Her eyes light up and her voice becomes animated when she begins to talk about her collection of 1,200 Christmas ornaments. And these aren’t run-of-the-mill Christmas ornaments. Once you realize that these are blown-glass antique ornaments, you will appreciate the fondness Lisa Palmisano has for her treasures.
The majority of her ornaments are made from molds into which liquid glass was blown, mostly by artists in Poland and Germany. She also has a selection of Italian ornaments that were free-blown and are just as beautiful.
“I love the artistry behind these ornaments,” Lisa says. “They took two to four weeks to make. Very few people were trained to do this work. The artists used silver oxide in the glass, which gives them such a beautiful sheen and shine. So much time went into making each ornament. Details were added step by step with days in between.”
During the winter holiday season, Lisa’s home becomes a sparkling wonderland. “I try and wait until after Halloween and hope to have the decorating finished by Thanksgiving,” she says. “There are bins and boxes of ornaments to unwrap; seven trees to decorate, including a 9-foot tall one in my living room; and various tabletop trees loaded with ornaments and lights as well.”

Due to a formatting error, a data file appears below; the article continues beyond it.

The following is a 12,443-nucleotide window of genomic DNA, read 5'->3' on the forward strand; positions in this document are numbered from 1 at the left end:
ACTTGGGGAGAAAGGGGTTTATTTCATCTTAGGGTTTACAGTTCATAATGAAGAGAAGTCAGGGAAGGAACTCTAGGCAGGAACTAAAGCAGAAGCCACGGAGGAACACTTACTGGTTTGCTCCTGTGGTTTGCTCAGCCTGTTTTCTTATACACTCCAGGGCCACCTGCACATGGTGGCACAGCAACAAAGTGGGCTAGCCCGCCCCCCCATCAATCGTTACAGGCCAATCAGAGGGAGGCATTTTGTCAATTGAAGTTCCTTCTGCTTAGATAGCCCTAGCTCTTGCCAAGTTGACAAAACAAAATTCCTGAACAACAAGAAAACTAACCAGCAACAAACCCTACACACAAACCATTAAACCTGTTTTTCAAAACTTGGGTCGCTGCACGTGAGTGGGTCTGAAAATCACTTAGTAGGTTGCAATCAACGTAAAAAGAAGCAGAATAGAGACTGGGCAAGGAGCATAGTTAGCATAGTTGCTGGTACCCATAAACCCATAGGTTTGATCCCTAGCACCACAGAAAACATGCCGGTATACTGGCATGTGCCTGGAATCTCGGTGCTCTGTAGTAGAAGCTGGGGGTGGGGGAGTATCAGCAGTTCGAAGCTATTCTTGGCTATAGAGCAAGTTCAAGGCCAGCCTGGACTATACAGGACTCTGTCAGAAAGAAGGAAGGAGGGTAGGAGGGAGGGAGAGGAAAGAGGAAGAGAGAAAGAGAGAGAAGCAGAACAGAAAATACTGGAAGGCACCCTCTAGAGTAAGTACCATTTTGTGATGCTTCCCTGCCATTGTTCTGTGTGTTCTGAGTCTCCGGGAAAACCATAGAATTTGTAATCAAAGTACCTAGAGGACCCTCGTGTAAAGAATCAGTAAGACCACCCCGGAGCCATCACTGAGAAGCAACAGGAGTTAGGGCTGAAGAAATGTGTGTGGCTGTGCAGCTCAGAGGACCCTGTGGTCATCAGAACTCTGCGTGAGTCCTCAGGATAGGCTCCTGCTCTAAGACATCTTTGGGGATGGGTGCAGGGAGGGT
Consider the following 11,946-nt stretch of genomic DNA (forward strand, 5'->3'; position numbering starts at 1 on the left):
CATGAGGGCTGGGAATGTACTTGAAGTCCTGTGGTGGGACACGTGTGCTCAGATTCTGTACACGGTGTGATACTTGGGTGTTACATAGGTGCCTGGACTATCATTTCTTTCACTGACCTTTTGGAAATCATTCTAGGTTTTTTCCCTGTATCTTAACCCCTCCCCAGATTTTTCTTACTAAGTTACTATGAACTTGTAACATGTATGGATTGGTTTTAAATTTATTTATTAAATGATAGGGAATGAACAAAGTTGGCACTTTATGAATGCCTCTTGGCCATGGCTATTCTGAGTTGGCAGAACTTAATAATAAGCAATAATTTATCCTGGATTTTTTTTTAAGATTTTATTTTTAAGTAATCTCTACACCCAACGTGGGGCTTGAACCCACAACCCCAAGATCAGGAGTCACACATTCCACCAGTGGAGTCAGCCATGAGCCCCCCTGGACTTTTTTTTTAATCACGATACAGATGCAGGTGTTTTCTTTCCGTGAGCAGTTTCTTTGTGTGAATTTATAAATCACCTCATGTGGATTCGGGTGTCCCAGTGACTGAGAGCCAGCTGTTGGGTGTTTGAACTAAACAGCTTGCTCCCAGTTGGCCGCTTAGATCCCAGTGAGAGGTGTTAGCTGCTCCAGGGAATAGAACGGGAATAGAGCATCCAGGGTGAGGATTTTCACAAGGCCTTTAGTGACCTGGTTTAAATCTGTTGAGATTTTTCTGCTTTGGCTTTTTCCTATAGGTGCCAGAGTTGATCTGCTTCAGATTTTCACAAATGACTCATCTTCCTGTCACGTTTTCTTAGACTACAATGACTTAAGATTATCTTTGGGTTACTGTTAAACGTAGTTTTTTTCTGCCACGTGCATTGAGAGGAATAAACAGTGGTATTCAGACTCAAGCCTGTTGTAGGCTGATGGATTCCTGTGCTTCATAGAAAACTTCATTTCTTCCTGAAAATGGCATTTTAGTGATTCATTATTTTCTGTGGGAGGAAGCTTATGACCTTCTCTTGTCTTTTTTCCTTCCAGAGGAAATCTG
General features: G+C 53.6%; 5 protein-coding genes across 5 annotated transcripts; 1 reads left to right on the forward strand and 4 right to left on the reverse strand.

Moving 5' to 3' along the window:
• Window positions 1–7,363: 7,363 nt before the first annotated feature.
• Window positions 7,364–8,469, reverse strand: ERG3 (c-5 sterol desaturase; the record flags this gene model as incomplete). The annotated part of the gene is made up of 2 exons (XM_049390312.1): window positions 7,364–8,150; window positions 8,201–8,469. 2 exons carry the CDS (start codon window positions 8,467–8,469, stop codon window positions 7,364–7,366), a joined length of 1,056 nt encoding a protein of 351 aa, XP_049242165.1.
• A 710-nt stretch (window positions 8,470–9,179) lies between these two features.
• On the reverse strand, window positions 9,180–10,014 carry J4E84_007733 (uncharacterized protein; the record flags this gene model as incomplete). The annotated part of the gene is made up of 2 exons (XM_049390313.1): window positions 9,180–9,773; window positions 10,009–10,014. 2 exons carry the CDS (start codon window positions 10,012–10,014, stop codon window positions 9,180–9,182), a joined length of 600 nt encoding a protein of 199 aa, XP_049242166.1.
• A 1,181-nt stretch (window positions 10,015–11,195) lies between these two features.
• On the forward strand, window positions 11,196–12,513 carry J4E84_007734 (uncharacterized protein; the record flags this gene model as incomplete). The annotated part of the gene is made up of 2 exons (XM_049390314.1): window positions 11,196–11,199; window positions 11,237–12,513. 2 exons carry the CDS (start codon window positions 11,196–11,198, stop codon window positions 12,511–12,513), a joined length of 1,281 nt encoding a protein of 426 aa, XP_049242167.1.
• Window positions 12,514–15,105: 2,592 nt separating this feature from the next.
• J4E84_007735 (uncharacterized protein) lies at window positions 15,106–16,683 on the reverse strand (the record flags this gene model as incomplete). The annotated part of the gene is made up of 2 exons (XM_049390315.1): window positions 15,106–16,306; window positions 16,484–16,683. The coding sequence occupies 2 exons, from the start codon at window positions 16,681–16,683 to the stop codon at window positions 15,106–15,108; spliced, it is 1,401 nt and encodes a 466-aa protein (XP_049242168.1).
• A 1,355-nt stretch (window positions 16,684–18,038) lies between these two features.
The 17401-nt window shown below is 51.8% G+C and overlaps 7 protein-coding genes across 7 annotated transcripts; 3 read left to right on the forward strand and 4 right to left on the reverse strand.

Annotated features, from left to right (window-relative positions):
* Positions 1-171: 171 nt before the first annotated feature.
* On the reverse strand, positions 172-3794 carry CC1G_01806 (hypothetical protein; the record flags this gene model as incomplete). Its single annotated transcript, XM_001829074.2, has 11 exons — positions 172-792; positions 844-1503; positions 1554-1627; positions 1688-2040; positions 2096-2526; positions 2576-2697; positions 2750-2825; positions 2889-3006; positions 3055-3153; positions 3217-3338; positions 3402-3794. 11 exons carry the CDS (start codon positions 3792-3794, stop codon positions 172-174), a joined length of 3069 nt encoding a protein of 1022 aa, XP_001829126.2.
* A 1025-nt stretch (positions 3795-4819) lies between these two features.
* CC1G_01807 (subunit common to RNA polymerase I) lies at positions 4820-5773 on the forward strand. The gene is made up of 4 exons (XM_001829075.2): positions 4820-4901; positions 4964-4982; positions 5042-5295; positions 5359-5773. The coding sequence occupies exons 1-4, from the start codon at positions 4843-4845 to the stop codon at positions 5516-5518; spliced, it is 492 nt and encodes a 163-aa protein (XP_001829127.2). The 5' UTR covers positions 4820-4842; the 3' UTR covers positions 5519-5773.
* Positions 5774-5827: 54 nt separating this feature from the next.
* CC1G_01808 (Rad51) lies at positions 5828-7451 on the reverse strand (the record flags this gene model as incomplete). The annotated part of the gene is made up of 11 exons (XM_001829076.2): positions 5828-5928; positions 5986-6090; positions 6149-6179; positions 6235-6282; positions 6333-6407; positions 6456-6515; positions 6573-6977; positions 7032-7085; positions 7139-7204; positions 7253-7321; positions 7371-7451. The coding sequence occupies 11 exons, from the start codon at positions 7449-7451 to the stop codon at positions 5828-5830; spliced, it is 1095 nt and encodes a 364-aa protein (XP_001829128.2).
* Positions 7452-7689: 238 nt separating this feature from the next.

And, after all, this is Kentucky, so she keeps one special tree up all year long that features her antique horse memorabilia ornaments.
Lisa has been collecting for 25 to 30 years. Some of her ornaments were her great-grandmother’s. She grew up with them. Her grandmother loved Christmas and made a big production of decorating the tree every year.
Lisa also belongs to an organization called Golden Glow of Christmas Past, which holds conventions once a year and is a meeting of like-minded collectors. “I have gotten many of my pieces there,” she says. “Some of the collectors come to sell items from their collections or buy new items.” In cost, the ornaments range between $40 to $200.
Lisa also collects antique postcards called Hold To Light Postcards, she says. “There’s a thin piece of paper between the front and back layers of the card. When you hold the card up to the light, part of the image will shine through, making, for example, the candles on the tree light up or the Merry Christmas greeting.” These postcards were labor-intensive and only produced between 1895 and 1912.
“I like things that have been created by an artist and have a history behind the item,” Lisa says. “You want to collect what you love and enjoy, not for the money value. Have fun with it. My collector friends and I feel we are preserving history, the artistry, and things we grew up with and love.”
By Lucy M. Pritchett | Photos by Melissa Donald